By 2010 church membership had reached 16, and conference leaders changed their minds about closing the church. While membership remained low, they saw the church overflowing with vacationers, who flocked to the island in the summer. Some vacationers were Adventist, and their presence boosted Sabbath attendance to 30 to 50 people. With insufficient space in the church, people sat on the grass outside and listened to the sermon through open windows.
The church members’ battle to save their church seemed to have been won. But another challenge emerged. A new building was desperately needed. The church’s small yellow building was more than 200 years old and in serious disrepair. The upstairs floor creaked and shifted when people gathered for Sabbath School, and a foul odor permeated the premises.
Church members kept praying.
In 2018 each of the seven families who comprised the church’s membership decided to pledge funds for a new building. Their pledged total of 136,000 euros (US$141,000) was far from enough for the project, but it encouraged them to keep praying.
“God, would You please help us raise the rest of the money that we need?” Gunthardt prayed.
Gunthardt, who had built several houses, designed a new church building that also would serve as a center of influence offering seminars during the week on such topics as forgiveness and coping with grief.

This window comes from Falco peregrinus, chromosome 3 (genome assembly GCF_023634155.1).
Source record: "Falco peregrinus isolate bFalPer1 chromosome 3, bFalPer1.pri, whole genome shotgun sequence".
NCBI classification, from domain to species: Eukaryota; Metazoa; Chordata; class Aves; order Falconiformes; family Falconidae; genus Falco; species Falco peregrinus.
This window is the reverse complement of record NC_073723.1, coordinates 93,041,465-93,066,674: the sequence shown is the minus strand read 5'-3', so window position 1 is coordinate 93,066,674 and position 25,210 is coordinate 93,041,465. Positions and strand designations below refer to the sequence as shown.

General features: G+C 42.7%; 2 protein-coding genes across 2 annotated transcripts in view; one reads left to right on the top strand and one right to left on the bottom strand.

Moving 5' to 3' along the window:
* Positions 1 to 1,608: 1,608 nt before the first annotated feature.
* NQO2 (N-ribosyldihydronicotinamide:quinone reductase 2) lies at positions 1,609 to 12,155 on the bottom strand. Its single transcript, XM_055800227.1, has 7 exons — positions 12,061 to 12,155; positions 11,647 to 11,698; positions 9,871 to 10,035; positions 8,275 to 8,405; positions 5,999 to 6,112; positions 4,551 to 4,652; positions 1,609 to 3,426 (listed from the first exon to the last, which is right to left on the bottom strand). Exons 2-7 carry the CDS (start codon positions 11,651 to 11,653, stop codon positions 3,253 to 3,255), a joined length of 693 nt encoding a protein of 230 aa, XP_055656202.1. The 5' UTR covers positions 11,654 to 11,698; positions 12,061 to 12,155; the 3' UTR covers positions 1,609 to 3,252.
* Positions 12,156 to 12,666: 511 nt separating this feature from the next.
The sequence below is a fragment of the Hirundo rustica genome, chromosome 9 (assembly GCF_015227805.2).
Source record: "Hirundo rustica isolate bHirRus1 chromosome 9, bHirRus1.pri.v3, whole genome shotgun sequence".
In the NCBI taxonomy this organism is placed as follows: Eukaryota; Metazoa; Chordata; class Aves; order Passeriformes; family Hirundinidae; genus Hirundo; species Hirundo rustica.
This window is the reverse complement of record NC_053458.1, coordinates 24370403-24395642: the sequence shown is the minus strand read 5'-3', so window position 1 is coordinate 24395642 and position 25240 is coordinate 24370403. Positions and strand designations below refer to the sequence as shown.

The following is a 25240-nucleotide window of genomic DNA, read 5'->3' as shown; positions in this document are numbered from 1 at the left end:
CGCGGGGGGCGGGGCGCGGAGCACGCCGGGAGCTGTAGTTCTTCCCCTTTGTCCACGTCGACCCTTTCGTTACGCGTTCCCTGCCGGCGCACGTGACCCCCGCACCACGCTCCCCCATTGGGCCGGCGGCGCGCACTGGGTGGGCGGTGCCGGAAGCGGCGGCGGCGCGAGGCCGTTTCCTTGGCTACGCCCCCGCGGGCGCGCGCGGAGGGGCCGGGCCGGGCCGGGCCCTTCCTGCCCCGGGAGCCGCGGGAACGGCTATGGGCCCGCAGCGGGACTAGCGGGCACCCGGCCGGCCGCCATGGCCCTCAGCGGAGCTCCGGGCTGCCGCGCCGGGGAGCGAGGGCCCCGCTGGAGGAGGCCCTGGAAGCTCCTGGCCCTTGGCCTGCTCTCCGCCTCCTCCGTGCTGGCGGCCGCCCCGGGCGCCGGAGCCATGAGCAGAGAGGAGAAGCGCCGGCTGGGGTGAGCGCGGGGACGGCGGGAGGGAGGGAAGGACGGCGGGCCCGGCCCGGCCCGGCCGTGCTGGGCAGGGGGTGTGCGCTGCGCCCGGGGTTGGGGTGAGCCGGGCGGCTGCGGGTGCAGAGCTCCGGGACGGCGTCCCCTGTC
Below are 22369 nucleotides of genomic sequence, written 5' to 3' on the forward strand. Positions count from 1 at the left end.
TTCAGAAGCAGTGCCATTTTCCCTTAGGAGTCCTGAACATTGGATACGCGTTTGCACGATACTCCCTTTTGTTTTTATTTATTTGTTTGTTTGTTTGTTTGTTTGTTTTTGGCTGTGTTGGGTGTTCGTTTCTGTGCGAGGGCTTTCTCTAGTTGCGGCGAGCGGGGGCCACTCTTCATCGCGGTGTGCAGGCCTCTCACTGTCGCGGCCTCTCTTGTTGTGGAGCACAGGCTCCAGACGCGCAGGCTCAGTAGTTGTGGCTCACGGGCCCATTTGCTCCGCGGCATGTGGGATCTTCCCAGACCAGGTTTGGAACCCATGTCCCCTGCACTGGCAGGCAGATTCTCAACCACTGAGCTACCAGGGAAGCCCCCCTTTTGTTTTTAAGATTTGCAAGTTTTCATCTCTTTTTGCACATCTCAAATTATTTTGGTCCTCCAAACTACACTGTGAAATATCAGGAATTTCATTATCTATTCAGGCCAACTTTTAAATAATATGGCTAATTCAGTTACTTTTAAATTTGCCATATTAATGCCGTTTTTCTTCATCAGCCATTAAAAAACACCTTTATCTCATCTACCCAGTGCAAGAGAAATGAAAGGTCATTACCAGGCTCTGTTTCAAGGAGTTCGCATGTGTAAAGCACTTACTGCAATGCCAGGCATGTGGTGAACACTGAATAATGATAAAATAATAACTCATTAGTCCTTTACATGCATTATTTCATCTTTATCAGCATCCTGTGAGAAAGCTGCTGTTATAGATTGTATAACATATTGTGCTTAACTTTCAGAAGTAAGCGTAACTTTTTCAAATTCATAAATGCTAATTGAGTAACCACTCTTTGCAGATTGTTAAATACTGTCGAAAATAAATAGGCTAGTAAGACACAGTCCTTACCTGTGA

Other money flowed in. Church members from across Germany contributed generously after hearing about the project at camp meeting. Companies and other organizations also donated.
A significant contribution came when Gunthardt unexpectedly met a state finance minister. Germany has 16 state finance ministers, one for each of its 16 federal states, and Gunthardt met one of them at a local business meeting. Gunthardt told him about the church after the meeting, and the minister promised to help.
Gunthardt, however, didn’t wait for the minister to call back. During the next six months he called the minister’s office many times.
“Please ask him to read the document and get in touch with me,” he asked the minister’s assistant.